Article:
Broomball tournament to sweep U-I campus

When Katie Kennedy and Alex Budden visited the St. John’s Hospital in Springfield last year, they expected to learn more about Children’s Miracle Network— their sorority, Phi Mu’s, national philanthropy. After all, each year the sorority plans a variety of activities and events for the children in the hospital. What they did not expect was to meet the founder of Phi Mu’s most popular fundraising event.

“At the hospital, we met a nurse (Meghan McFarland) who asked us what sorority we were from,” Kennedy said. “When we told her Phi Mu, she told us she was actually the founder of the Broomball Tournament.”

Kennedy, the former philanthropy head of Phi Mu and a junior in LAS, is referring to the Annual Broomball Tournament that has been taking place at the University’s ice-skating rink every spring since the late 1990s.

What used to be a tennis tournament has been replaced by the popular Canadian ice game. This year, the Broomball Tournament will take place over seven non-consecutive days, from Feb. 20 though March 1. Teams comprised of six players pay $90 to compete in 30 minute games, with a single game elimination rule.

The rules otherwise are not hard to follow.

“It’s kind of like hockey but you wear shoes,” Kennedy said. “Also, you’ve got a ball instead of a puck.”

Players, however, do not use an actual “broom,” as suggested by the name. Instead, a stick with a wooden or aluminum shaft and a rubber-molded triangular head is used.

Because players do not wear ice-skating shoes, the game itself can often become chaotic.

“People get really into it, fights break out,” said Budden, sophomore in LAS and the current philanthropy head of Phi Mu. “A lot of the guys have their own strategies.”

Beyond the highly-energized tournament, teams know that they are playing for a charitable cause.

With 50 teams (300 people) participating last year, over $8,000 was raised.

“We even had the Air Force ROTC and a couple of dorm floors participate,” Kennedy said, referring to the number of non-Greek organizations that participated in the tournament.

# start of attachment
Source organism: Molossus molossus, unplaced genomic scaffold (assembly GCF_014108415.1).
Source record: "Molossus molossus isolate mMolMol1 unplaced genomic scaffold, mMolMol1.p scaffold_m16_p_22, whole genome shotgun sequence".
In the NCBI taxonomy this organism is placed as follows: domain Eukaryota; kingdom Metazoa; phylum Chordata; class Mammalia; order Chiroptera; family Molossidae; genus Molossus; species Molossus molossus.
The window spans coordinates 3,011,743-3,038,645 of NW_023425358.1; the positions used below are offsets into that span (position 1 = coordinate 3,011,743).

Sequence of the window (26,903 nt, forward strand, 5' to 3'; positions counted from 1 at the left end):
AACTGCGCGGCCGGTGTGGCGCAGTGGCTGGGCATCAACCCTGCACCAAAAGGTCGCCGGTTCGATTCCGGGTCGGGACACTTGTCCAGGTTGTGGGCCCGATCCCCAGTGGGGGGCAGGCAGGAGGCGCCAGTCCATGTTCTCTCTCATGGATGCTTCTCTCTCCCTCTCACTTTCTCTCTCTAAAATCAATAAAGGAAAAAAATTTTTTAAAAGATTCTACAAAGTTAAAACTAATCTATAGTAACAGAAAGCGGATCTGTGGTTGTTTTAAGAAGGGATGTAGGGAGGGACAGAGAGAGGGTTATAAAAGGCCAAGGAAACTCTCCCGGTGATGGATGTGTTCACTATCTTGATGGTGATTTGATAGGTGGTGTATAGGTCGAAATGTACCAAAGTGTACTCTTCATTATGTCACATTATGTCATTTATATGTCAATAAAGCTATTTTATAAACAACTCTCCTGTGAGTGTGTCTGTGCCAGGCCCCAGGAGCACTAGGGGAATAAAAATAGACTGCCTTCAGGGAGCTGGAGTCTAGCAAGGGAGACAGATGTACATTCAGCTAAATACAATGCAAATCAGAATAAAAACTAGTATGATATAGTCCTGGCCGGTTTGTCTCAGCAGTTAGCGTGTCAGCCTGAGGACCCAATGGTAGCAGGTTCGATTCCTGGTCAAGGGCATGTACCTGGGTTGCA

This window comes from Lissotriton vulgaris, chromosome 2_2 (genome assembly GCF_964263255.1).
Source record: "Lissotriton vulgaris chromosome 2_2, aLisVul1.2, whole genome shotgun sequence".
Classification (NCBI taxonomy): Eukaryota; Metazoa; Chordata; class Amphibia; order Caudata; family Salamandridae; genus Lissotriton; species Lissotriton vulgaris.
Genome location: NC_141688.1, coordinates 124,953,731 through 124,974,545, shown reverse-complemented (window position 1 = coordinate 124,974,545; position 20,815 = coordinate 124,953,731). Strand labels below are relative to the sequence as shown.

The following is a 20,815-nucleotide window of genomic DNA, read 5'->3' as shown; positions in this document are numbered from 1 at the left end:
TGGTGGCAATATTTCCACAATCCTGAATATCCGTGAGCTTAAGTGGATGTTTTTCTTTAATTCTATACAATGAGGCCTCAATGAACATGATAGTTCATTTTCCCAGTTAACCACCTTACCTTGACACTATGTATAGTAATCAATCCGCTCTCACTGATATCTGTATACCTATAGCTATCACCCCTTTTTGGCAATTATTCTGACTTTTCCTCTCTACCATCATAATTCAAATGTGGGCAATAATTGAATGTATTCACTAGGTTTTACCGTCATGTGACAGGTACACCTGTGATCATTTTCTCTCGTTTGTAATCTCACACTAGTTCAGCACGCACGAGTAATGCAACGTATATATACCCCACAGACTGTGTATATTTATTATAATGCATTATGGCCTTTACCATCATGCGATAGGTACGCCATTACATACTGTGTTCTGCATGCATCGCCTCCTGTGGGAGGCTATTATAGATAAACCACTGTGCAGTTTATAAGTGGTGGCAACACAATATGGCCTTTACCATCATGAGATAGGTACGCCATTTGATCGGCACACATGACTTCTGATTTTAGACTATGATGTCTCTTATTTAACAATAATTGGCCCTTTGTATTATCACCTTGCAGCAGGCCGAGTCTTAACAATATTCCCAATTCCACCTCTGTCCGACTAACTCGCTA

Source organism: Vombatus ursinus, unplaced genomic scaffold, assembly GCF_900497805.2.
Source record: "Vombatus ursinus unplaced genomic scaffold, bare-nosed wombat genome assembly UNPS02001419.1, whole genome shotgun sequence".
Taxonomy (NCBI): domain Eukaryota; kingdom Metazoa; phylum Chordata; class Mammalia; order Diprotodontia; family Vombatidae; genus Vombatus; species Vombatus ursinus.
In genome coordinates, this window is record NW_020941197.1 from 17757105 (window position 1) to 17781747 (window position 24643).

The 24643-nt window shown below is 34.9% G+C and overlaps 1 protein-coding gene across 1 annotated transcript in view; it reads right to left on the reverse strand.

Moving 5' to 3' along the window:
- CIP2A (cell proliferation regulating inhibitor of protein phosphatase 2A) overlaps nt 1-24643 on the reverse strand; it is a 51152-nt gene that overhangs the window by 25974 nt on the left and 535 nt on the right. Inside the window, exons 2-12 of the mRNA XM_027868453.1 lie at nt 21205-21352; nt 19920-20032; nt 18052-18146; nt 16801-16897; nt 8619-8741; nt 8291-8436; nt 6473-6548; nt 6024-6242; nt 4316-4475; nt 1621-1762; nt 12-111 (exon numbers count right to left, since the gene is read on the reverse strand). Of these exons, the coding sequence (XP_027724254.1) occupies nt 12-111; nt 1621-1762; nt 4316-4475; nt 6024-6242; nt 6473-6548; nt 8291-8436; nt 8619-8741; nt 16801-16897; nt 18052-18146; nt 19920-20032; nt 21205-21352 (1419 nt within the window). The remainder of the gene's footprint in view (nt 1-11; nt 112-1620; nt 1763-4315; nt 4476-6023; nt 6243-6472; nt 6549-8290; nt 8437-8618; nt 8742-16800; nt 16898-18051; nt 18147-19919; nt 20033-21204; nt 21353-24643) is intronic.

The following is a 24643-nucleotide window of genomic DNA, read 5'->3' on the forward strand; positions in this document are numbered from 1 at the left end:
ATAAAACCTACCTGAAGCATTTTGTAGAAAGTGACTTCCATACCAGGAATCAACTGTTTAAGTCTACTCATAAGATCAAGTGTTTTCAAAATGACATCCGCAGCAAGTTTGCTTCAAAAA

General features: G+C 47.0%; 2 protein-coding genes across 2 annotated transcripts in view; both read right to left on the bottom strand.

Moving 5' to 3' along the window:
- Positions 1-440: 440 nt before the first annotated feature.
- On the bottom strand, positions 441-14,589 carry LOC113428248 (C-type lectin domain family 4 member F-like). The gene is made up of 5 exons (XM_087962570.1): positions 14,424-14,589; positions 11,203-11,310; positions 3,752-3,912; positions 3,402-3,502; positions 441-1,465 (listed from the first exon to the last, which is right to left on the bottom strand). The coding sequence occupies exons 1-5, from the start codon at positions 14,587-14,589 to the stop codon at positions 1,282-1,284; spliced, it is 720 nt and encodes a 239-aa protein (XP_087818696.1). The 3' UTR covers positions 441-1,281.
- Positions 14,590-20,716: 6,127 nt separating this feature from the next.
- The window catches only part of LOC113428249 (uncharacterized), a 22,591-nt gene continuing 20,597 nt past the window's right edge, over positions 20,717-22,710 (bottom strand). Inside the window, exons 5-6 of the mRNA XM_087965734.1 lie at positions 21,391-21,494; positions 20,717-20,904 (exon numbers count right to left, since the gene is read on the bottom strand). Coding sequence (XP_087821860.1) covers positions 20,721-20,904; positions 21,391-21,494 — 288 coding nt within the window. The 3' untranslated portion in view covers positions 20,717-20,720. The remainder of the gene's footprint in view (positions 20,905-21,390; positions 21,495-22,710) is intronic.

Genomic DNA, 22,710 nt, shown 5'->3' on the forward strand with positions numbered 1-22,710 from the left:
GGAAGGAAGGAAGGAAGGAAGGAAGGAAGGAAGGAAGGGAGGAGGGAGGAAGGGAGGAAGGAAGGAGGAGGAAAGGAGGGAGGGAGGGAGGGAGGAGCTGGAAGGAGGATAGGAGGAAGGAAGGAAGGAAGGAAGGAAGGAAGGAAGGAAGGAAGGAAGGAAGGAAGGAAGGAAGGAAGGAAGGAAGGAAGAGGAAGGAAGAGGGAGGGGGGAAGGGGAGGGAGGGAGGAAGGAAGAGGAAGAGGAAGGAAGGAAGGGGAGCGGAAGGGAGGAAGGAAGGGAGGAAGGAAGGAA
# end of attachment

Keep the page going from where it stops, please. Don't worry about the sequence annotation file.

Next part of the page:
Even for Greek houses that partake in a number of philanthropic events throughout the school year, the tournament is a highlight.

Zach Dahl, president of the Pi Kappa Phi fraternity at the University, can testify.

“It’s definitely one of the more fun ones (philanthropic events),” Dahl said, whose house will be sending two teams to the tournament.

This will mark the first year that Dahl himself will be participating in the Broomball Tournament, despite having played the game in the past.

“I hope to get the trophy back through teamwork and fun,” Dahl said, referring to the trophy his fraternity earned in 2008 for winning the tournament.

Aside from the bonding among the teams during the tournament, Dahl and his fraternity brothers said it serves as a good chance for them to bond with others outside the house.

“Coaching will motivate them,” said Eddy Jimenez, vice president of Pi Kappa Phi.

During the tournament, Phi Mu members, in groups of three to four people, are sent to each participating team as coaches.

“It’s a good idea, definitely more fun,” Dahl said. “It adds some social aspect to the tournament.” Kennedy said while she sees the “coaching” more along the lines of “cheerleading,” she knows one thing for sure: she wants to continue bringing the excitement and raising more money for the event. “I like to see people get excited about it,” Kennedy said. “A lot of the guys in frats will ask about it months in advance.”